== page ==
- Published: April 12, 2017
In the present study, the brain’s response towards near- and supra-threshold infrasound (IS) stimulation (sound frequency < 20 Hz) was investigated under resting-state fMRI conditions. The study involved two consecutive sessions. In the first session, 14 healthy participants underwent a hearing threshold—as well as a categorical loudness scaling measurement in which the individual loudness perception for IS was assessed across different sound pressure levels (SPL). In the second session, these participants underwent three resting-state acquisitions, one without auditory stimulation (no-tone), one with a monaurally presented 12-Hz IS tone (near-threshold) and one with a similar tone above the individual hearing threshold corresponding to a ‘medium loud’ hearing sensation (supra-threshold). Data analysis mainly focused on local connectivity measures by means of regional homogeneity (ReHo), but also involved independent component analysis (ICA) to investigate inter-regional connectivity. ReHo analysis revealed significantly higher local connectivity in right superior temporal gyrus (STG) adjacent to primary auditory cortex, in anterior cingulate cortex (ACC) and, when allowing smaller cluster sizes, also in the right amygdala (rAmyg) during the near-threshold, compared to both the supra-threshold and the no-tone condition. Additional independent component analysis (ICA) revealed large-scale changes of functional connectivity, reflected in a stronger activation of the right amygdala (rAmyg) in the opposite contrast (no-tone > near-threshold) as well as the right superior frontal gyrus (rSFG) during the near-threshold condition. In summary, this study is the first to demonstrate that infrasound near the hearing threshold may induce changes of neural activity across several brain regions, some of which are known to be involved in auditory processing, while others are regarded as keyplayers in emotional and autonomic control. These findings thus allow us to speculate on how continuous exposure to (sub-)liminal IS could exert a pathogenic influence on the organism, yet further (especially longitudinal) studies are required in order to substantialize these findings.
“…neither the environment nor the economy is served by aggressive environmental policies that prove to be economically unsustainable. The energy transition requires good planning and sustained momentum.
But the province has yet to revise its policies to reflect this lesson. For instance, it has not repealed the Green Energy Act which set overly expensive rates and led to overly generous long-term electricity contracts. It has suspended, but not cancelled, the second round of its Large Renewable Energy Procurement (LRP II) process, despite forecasts showing that this additional electricity supply will not be needed.”
To build a cost-effective, low carbon, reliable and resilient electricity system, Ontario must learn from its mistakes and face its challenges and risks.
Written By: John Haffner, Mark Cameron, Jim Burpee
April 20, 2017
“Can you imagine what our environmental groups could achieve, given the number of people with a good focused knowledge of environmental compliance, and not necessarily a lawyer or somebody with deep enough pockets to be able to afford a lawyer? We could really put the brakes on unsuitable development and the rape of our countryside.”
Source: So you say you wanna Revolution?
Ontario has had years to respond to the knowledge that industrial wind turbines are exceeding noise limits. Regulations that the wind industry lobbied for.
In Huron-Bruce county residents continue to battle government to enforce existing regulations to protect and preserve health from intrusive noise of industrial wind turbines. The document below is just one example of many submitted to Ontario from adversely impacted residents:
The pressure continues to mount on the MOECC (Ministry of Environment and Climate Change). The turbines are emitting noise above regulated limits with tonal qualities. Ontario on their own admission and as on the public record- will use the ‘law’ to enforce protections. Do the right thing.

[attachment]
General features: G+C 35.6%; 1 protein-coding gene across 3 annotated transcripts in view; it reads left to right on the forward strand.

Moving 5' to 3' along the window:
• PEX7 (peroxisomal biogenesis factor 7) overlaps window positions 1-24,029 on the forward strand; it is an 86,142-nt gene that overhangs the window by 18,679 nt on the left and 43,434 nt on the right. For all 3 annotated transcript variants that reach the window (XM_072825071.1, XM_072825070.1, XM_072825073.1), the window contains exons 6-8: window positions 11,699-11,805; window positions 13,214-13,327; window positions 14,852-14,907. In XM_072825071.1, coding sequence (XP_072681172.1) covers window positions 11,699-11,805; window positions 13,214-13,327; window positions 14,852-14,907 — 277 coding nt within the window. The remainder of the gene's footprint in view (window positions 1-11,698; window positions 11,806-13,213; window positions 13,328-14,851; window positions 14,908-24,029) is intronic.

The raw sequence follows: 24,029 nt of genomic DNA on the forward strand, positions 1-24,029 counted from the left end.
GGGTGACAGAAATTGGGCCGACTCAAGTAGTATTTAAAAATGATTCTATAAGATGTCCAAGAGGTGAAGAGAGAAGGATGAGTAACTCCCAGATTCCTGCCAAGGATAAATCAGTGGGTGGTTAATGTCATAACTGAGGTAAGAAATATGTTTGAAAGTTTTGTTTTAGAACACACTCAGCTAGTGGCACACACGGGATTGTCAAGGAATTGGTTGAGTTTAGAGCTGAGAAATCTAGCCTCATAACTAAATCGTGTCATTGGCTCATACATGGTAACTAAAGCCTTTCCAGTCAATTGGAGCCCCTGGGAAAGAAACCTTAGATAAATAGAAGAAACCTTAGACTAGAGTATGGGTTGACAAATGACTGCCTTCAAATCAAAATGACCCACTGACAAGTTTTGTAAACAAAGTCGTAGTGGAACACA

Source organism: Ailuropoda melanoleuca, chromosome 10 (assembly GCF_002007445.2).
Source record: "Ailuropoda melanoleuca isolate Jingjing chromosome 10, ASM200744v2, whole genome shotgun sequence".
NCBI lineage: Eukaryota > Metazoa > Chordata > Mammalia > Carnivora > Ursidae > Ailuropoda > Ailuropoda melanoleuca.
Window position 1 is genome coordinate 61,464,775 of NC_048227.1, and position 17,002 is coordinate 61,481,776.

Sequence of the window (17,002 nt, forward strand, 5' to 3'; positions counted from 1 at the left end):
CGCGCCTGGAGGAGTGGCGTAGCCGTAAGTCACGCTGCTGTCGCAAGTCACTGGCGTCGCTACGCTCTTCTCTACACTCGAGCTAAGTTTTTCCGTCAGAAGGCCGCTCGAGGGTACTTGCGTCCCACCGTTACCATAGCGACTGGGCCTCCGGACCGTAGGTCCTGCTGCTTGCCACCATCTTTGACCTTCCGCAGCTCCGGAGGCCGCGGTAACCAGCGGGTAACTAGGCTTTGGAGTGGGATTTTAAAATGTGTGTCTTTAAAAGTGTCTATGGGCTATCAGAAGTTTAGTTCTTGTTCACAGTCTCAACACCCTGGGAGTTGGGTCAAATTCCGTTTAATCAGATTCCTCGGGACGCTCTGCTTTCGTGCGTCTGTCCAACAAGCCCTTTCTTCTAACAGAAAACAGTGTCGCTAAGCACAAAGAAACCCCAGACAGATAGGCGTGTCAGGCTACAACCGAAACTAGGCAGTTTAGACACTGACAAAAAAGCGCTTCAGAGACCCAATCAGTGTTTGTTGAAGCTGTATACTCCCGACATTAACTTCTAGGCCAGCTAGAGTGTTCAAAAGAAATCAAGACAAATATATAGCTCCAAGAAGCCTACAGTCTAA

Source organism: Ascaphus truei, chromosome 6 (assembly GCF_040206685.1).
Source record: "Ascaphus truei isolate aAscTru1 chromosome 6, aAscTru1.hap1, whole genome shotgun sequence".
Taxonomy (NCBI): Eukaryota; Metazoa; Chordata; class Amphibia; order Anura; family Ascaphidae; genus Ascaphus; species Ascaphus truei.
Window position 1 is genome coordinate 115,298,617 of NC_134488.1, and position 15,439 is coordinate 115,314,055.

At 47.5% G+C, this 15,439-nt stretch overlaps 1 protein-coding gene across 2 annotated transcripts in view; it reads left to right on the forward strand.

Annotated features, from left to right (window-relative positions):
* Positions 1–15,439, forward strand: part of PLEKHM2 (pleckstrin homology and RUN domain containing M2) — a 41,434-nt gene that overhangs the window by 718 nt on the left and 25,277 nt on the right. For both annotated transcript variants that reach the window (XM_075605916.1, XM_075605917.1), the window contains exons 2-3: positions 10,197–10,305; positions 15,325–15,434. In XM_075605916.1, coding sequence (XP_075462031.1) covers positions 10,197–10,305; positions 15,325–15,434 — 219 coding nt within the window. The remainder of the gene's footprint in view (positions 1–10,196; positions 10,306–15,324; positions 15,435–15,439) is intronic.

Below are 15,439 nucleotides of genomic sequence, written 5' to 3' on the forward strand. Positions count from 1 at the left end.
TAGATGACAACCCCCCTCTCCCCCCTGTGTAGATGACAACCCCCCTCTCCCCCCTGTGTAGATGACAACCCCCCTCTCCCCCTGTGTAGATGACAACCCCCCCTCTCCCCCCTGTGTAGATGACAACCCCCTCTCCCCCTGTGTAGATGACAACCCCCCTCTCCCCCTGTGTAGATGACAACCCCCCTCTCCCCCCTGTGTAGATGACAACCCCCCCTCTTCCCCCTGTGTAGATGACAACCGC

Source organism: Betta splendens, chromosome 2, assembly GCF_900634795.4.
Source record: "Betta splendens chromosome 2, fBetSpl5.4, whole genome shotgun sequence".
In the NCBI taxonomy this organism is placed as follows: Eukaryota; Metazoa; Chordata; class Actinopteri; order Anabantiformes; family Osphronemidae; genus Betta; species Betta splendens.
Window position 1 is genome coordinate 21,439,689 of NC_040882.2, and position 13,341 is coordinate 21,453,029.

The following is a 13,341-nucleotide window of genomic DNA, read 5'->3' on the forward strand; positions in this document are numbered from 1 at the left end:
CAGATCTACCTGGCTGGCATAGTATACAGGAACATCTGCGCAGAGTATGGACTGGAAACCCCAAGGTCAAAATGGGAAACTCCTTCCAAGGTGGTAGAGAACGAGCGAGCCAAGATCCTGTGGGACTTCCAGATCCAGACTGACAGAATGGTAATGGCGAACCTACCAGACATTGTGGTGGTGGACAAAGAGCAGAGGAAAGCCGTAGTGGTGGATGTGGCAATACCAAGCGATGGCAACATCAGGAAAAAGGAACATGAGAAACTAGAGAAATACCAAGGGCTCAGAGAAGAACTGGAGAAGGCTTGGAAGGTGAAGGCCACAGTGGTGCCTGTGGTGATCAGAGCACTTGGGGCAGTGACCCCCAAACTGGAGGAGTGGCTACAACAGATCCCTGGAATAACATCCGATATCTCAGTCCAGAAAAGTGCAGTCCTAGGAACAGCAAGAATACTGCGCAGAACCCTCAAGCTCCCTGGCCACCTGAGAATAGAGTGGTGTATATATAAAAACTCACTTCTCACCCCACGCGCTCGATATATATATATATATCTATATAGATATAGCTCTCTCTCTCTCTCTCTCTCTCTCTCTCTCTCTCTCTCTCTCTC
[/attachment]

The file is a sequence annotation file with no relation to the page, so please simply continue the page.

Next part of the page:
SHUT DOWN THE TURBINES NOW!
Tests Find Some Huron Bruce Turbines Exceed Noise Regulations
APRIL 12, 2017 4:18PM
The MPP for Huron Bruce has called on the province to shut down all industrial wind turbines that fail to comply with noise regulations.
Lisa Thompson says test results released April 7 indicate that the noise levels of turbines near two Huron Bruce residences exceed Ministry of Environment noise guidelines.
The results also acknowledged the possibility that tonal noises are being produced.
However, instead of agreeing to shut down the turbines, Environment Minister Glen Murray claimed the law is being enforced and complaints are being dealt with quickly.
“It has taken two years get these results. The next round of testing could take at least another year and a half,” says Thompson. “I don’t know what this minister thinks quick means, but suffering for three and a half years before anything gets done doesn’t sound quick to me.”
“The Black and Stachura families as well as other families across Ontario have been suffering for far too long from the impacts of IWTs which were built too close to their homes.” said Thompson. “The Minister needs to acknowledge the test results and once and for all do right by the people of Ontario affected by industrial wind turbines.”
She calls on the Minister to acknowledge the test results, and do the right thing.
The following is a letter to the Standing Committee on the Green Energy and Economy Act in back in April, 2009. It could have been written a month ago. Clearly the “Economy” target of the Liberals Act took precedence over health and safety as billions have been funneled out of the tax coffers to the owners of these projects. Thousands of complaints have been suppressed. Untold number of families have been impacted. Most irreparably.
“The windmills started up at the end of November/early December 2008 and it was only after they started them up full time that we started having problems. They were so loud we could not sleep. It was aggravating and exhausting. The one closest to us is 456 metres behind us to the west and the next is just less than 700 metres to the east. We can hear them equally well and they cause terrible noise…
View original post 2,253 more words
The Schmidts of Kincardine in Ontario left their home in 2009 when debilitating health symptoms occurred after the wind turbines of an Enbridge project became operational. They are currently pressuring the Ministry of the Environment and Climate Change (MOECC) to undertake noise testing in a full sound spectrum including infrasound (inaudible) measurements.
Monday, April 10, 2017
Couple seeks help on wind turbine concerns.
Kincardine | by Craig Power
Kincardine residents want new tests done on Enbridge project.
A Kincardine couple is seeking Council support in their quest to have the Ministry of the Environment and Climate Change to investigate noise emissions from the Enbridge Wind turbines on Concession 6.